We have made choices around the modules delivered in this course to address the issues our community faces, and the current labour market. Many units of work link directly with employment trends and are based around vocational scenarios. All KS4 courses are newly designed, Btec TECH Awards. The components studied are:
Component 1- Exploring the Performing Arts (With a Dance Focus)
Component 2- Developing Skills and Techniques in the Performing Arts(With a Dance Focus)
Component 3- Responding to a Brief (With a Dance Focus)
Component 1- Exploring the Performing Arts (With a Drama Focus)
Component 2- Developing Skills and Techniques in the Performing Arts(With a Drama Focus)
Component 3- Responding to a Brief (With a Drama Focus)
Component 1- Exploring Musical Products and Styles
Component 2- Music Skills Development
Component 3- Responding to a Commercial Music Brief
Component 1- Exploring Media Products
Component 2- Developing Digital Media Production Skills
Component 3- Create a Media Product in Response to a Brief.
When choosing school productions we aim to select pieces that are relevant and inclusive, so to encourage maximum engagement and impact. This is particularly important when engaging boys.
We make sure that this curriculum is adequately resourced with a range of beginner to industry level equipment.
Subjects are delivered by specialists who themselves have had professional experience in the Performing Arts. This means lessons are engaging and taught with passion, with added insight into Careers links for each discipline.
Students have the opportunity to travel to major cities, and even abroad to see performances, and often work with other industry professionals through workshops and trips.
In KS3 Students are formally assessed once every half term. This will involve a practical performance in Music, Dance and Drama to demonstrate their skills and knowledge development. Three areas are considered for each student in order to provide them with a holistic overview of their progress in these subjects. Those three areas are CREATE, DEMONSTRATE, APPRECIATE. This approach allows for consistency across the faculty and takes into account all facets of the performing and creating process.
At KS4, students complete formal assessments outlined in the BTEC Performing Arts, Music and Creative Media specifications.
Each qualification consists of 3 components and combine internal coursework assessment, internal performance work and externally marked controlled assessments.
Component 1- Internally assessed coursework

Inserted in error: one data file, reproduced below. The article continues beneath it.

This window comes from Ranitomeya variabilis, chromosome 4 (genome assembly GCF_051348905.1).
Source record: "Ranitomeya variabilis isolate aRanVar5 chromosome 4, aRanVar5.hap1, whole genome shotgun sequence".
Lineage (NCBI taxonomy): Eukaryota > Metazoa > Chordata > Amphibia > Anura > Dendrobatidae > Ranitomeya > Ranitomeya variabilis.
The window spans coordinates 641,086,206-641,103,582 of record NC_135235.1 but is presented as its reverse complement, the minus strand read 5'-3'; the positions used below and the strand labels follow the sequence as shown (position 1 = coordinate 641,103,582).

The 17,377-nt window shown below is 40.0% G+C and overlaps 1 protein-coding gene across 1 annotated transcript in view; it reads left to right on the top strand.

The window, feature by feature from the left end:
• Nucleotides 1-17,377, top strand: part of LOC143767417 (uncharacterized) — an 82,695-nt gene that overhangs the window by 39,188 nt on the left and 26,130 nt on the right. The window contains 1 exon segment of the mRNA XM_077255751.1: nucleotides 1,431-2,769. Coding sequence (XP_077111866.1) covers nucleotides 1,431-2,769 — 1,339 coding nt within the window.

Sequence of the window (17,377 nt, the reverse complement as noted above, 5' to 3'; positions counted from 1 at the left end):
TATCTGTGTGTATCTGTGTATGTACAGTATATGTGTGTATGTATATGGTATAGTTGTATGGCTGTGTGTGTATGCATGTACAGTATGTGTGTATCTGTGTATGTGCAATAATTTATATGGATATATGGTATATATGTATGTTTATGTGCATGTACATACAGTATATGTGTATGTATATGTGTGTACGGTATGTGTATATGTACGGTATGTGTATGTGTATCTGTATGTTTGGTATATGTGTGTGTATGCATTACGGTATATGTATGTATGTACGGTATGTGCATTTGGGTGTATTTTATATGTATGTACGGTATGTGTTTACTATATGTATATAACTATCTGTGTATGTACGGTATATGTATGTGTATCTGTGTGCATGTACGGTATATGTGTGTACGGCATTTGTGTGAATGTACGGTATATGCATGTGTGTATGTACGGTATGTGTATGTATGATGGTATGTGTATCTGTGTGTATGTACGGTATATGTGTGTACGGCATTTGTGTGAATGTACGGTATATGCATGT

Component 2- Internally assessed coursework and performance recordings
Component 3- Externally assessed written controlled assessment and performance recordings
For Key Stage 3, homework projects are set at the start of each half term, which are based on topics directly linked to the Schemes of Learning across the Performing Arts subjects. The projects should reflect approximately two hours’ worth of home learning, and we encourage students to collate homework in a variety of creative ways, such as PowerPoint presentations, fact files or scrapbooks.
For Key Stage 4, our aim is to encourage students to independently consolidate their knowledge, to foster a passion for inquisition in their option subject. We expect students to spend 45-60 minutes per week on homework. After school intervention groups are available for Year 11, where options students can access specialist facilities and further guidance in completing home learning.
Extra- Curricular, Curriculum experiences:
Performing and Production Arts proudly host an annual school musical production. Here is a list of our previous performances. Please stay tuned for information about our upcoming productions.
We Will Rock You
Beauty and the Beast
School of Rock
Other annual performances include our Christmas Concert, PAPA Crimbo, Summer Sizzler , Btec Showcases, Music concerts and showcases and a summer Dance festival.
In PAPA we offer a diverse range of trips to promote and inform of further opportunities and career pathways within the arts. Our annual trips include West End theatre visits and workshops with professional cast members, involvement in the Move It Dance Festival at the Excel Centre in London, a trip to Disneyland Paris to perform in a workshop lead by cast members of the Disney Parade and regular trips to local theatres.
In PAPA we offer an array of clubs such as, Film club, Ks3 and KS4 Dance club, Ks3 and KS4 Drama club, Street Dance club, Singing Club, Aerial Club, Rock Band club, Coursework Catch up and our School Production Performance and Design Clubs.
Other useful resources:
The terrible Fate of Humpty Dumpty
Noughts and Crosses
An Inspector Calls